Kuhlau’s career was characterised by loose relationships with both the Royal Danish Theatre (he spent one season as its chorus master) and the Royal Court (with which he wangled his own semi-freelance position of ‘Court Chamber Musician’). His life was similarly ill defined, chaotic even, and he developed a voracious appetite for alcohol and tobacco. In 1814, Kuhlau’s struggling parents and youngest sister moved from Germany to live with him at his house in Lyngby, north of Copenhagen. The arrangement put a strain on the composer’s finances, at which point he started to churn out numerous works for rapid publication, among them over a hundred scores for flute that have ensured his name retains currency in woodwind circles.
It was as a pianist that Kuhlau was best known in his lifetime. In that capacity, he would travel to Sweden and Austria as well as returning to his native Germany. On one such trip in 1825, Kuhlau had a well-documented encounter with his musical hero Ludwig van Beethoven, whose five piano concertos he had already premiered in Denmark.
As described in Thayer’s The Life of Ludwig van Beethoven, a party including Beethoven and Kuhlau took a walk in the countryside before stopping at a tavern to fill up on drink, retiring to Ludwig’s quarters to partake in some intellectual horseplay which included both composers writing out musical canons. Kuhlau wrote a canon on the name of Bach while Beethoven’s took as its theme a version of his companion’s name: ‘kühl, nicht lau’ (cool, not lukewarm). Beethoven wrote apologetically to ‘my dear Kuhlau’ after the event, apparently embarrassed that he may have overstepped the bounds of good humour. Both Beethoven and his publisher Schlesinger liked and admired their Danish-German acquaintance, to whom they affectionately referred in correspondence as ‘the cyclops’.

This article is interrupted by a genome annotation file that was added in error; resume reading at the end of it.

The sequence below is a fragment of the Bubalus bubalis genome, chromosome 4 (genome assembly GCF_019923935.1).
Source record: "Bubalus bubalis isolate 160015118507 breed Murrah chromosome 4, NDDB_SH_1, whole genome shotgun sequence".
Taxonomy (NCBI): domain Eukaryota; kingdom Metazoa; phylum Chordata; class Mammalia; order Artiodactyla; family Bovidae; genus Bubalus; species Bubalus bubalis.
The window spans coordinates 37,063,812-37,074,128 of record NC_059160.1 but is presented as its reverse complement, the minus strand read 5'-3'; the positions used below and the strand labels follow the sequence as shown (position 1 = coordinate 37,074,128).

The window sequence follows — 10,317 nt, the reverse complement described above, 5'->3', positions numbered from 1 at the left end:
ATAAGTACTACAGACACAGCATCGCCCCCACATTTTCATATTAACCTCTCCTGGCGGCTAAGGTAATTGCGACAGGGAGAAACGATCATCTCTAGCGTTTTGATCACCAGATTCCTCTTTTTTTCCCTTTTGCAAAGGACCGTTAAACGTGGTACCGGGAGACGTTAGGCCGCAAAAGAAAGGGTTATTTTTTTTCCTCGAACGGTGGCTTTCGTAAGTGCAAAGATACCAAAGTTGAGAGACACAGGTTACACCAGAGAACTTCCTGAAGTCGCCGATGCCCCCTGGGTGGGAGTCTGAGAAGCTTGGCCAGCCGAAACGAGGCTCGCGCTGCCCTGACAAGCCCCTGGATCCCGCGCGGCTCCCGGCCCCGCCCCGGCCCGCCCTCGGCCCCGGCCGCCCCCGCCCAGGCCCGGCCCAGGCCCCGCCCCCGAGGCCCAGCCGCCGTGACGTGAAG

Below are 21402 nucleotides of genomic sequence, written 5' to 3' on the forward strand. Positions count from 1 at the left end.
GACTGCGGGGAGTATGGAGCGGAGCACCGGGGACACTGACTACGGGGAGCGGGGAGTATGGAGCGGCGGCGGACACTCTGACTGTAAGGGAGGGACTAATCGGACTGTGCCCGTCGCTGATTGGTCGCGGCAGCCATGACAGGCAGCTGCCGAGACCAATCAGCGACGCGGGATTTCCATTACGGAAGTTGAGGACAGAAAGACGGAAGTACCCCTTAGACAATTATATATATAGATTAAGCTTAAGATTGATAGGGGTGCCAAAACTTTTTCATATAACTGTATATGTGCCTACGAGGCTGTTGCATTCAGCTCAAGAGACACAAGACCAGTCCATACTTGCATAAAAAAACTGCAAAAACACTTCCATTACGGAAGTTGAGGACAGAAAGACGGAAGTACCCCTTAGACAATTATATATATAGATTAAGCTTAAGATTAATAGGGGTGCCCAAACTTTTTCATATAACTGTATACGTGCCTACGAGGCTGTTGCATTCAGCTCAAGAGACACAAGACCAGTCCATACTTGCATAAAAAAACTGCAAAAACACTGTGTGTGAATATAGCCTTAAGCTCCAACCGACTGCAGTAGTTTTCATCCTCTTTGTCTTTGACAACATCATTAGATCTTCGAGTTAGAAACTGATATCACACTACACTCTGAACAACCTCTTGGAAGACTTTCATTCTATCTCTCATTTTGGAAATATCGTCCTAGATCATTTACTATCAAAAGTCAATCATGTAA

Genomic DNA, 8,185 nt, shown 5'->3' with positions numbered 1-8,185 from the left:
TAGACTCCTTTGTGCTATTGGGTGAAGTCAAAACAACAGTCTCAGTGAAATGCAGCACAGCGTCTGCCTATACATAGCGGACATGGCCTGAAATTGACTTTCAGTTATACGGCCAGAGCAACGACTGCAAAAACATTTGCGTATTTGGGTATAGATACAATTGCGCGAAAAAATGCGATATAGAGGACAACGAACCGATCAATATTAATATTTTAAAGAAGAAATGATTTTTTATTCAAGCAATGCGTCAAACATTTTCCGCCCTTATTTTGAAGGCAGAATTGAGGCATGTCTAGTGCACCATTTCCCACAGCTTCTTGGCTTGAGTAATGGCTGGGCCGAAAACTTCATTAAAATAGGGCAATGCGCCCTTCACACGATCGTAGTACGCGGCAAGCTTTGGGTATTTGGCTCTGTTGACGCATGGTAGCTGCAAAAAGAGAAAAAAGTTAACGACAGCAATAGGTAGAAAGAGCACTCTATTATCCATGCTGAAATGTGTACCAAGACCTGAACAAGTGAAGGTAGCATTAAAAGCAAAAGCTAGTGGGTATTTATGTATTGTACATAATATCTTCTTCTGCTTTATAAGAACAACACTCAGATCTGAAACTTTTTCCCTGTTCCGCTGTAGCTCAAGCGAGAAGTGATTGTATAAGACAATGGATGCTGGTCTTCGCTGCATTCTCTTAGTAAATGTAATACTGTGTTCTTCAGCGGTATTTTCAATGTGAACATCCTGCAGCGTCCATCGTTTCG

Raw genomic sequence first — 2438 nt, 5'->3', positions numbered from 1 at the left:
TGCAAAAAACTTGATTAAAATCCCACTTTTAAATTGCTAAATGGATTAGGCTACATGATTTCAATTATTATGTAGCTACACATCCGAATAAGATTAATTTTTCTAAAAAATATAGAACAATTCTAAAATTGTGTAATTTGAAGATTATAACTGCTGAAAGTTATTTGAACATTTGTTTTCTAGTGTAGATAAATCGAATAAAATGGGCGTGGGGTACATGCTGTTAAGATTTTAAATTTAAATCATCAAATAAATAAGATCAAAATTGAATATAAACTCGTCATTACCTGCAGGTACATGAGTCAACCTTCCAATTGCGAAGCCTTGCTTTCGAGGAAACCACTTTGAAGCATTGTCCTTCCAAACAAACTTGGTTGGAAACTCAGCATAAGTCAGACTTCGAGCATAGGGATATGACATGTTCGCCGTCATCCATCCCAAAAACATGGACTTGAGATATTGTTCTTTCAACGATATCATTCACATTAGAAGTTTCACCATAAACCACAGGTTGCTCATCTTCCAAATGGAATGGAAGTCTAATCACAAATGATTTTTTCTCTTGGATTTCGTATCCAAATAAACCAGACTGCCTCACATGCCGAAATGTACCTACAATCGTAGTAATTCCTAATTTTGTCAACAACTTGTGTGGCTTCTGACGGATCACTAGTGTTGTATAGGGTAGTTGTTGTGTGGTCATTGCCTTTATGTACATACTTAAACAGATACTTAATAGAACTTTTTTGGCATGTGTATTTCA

Back in Copenhagen, life’s stresses caught up with Kuhlau. He lost both his parents in 1830 and six months later, in February 1831, his house burned to the ground, with it all his unpublished manuscripts including that for a second piano concerto. He never fully recovered from a night in the bitter cold watching the blaze, which put him in hospital for three months having aggravated an existing chest ailment. He died in Copenhagen a little over a year later.
Kuhlau’s music bore all the hallmarks of early Romanticism at a time when Danish music was only just cottoning on to it. He was also a stylish pianist who relished the instrument’s rapidly advancing technology and was well placed to capitalise on the middle class fashion for having the instrument at home. His piano music can be divided into works intended for teaching or improving the technique of talented amateurs, and grand works for accomplished pianists. Across the board, his best piano music is melodically rich, explores the full sonority of the instrument and ranges in texture from the delicate to the imposing.
Beethoven’s influence is obvious in Kuhlau’s Divertissement in E-flat Major, Op. 37, published in 1822 but composed the year before. The first and last movements of this through-composed work can be considered an introduction and coda respectively. A Beethovenian theme emerges in the variation-form second movement. It is passed from high to low, tracked by accompanying features and given new incarnations in different registers – beautifully so when, at 4’42, it stalks the discourse in a low left hand that takes its own unusual turn.